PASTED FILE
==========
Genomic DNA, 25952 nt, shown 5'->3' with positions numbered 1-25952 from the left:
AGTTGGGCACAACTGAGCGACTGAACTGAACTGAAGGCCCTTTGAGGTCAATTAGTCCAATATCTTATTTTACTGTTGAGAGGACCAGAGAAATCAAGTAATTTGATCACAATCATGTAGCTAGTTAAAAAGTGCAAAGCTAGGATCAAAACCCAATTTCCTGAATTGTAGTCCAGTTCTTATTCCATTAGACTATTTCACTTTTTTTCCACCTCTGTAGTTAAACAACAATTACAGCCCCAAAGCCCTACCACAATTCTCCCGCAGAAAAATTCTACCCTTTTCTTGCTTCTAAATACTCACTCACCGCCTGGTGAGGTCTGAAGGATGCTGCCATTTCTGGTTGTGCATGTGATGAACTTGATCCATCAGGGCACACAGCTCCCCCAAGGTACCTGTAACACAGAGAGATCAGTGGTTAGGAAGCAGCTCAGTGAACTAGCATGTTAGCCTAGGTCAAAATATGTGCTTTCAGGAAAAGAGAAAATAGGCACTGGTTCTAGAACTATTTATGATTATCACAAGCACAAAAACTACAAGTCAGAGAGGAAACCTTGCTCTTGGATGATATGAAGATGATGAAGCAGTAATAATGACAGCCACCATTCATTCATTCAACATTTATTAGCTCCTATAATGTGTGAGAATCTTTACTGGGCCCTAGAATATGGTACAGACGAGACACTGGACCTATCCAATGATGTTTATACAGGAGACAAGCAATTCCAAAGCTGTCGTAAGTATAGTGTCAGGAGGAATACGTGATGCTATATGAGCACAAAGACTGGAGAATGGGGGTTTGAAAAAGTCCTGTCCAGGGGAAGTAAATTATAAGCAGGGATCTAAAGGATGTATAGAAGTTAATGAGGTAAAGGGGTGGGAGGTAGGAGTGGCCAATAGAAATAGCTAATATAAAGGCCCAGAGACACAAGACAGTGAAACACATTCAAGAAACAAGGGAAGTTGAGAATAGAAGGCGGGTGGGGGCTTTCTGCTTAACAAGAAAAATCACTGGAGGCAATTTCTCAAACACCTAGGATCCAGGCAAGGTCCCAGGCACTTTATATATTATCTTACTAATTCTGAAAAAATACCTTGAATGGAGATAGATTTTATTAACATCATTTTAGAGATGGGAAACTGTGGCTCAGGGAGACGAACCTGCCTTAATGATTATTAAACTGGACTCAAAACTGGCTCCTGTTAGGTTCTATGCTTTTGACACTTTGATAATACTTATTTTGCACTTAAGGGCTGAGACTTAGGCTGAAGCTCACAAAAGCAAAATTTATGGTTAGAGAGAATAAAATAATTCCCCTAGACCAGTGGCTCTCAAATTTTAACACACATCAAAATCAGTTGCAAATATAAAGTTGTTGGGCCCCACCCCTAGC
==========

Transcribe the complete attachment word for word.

Genomic DNA, 25952 nt, shown 5'->3' with positions numbered 1-25952 from the left:
AGTTGGGCACAACTGAGCGACTGAACTGAACTGAAGGCCCTTTGAGGTCAATTAGTCCAATATCTTATTTTACTGTTGAGAGGACCAGAGAAATCAAGTAATTTGATCACAATCATGTAGCTAGTTAAAAAGTGCAAAGCTAGGATCAAAACCCAATTTCCTGAATTGTAGTCCAGTTCTTATTCCATTAGACTATTTCACTTTTTTTCCACCTCTGTAGTTAAACAACAATTACAGCCCCAAAGCCCTACCACAATTCTCCCGCAGAAAAATTCTACCCTTTTCTTGCTTCTAAATACTCACTCACCGCCTGGTGAGGTCTGAAGGATGCTGCCATTTCTGGTTGTGCATGTGATGAACTTGATCCATCAGGGCACACAGCTCCCCCAAGGTACCTGTAACACAGAGAGATCAGTGGTTAGGAAGCAGCTCAGTGAACTAGCATGTTAGCCTAGGTCAAAATATGTGCTTTCAGGAAAAGAGAAAATAGGCACTGGTTCTAGAACTATTTATGATTATCACAAGCACAAAAACTACAAGTCAGAGAGGAAACCTTGCTCTTGGATGATATGAAGATGATGAAGCAGTAATAATGACAGCCACCATTCATTCATTCAACATTTATTAGCTCCTATAATGTGTGAGAATCTTTACTGGGCCCTAGAATATGGTACAGACGAGACACTGGACCTATCCAATGATGTTTATACAGGAGACAAGCAATTCCAAAGCTGTCGTAAGTATAGTGTCAGGAGGAATACGTGATGCTATATGAGCACAAAGACTGGAGAATGGGGGTTTGAAAAAGTCCTGTCCAGGGGAAGTAAATTATAAGCAGGGATCTAAAGGATGTATAGAAGTTAATGAGGTAAAGGGGTGGGAGGTAGGAGTGGCCAATAGAAATAGCTAATATAAAGGCCCAGAGACACAAGACAGTGAAACACATTCAAGAAACAAGGGAAGTTGAGAATAGAAGGCGGGTGGGGGCTTTCTGCTTAACAAGAAAAATCACTGGAGGCAATTTCTCAAACACCTAGGATCCAGGCAAGGTCCCAGGCACTTTATATATTATCTTACTAATTCTGAAAAAATACCTTGAATGGAGATAGATTTTATTAACATCATTTTAGAGATGGGAAACTGTGGCTCAGGGAGACGAACCTGCCTTAATGATTATTAAACTGGACTCAAAACTGGCTCCTGTTAGGTTCTATGCTTTTGACACTTTGATAATACTTATTTTGCACTTAAGGGCTGAGACTTAGGCTGAAGCTCACAAAAGCAAAATTTATGGTTAGAGAGAATAAAATAATTCCCCTAGACCAGTGGCTCTCAAATTTTAACACACATCAAAATCAGTTGCAAATATAAAGTTGTTGGGCCCCACCCCTAGC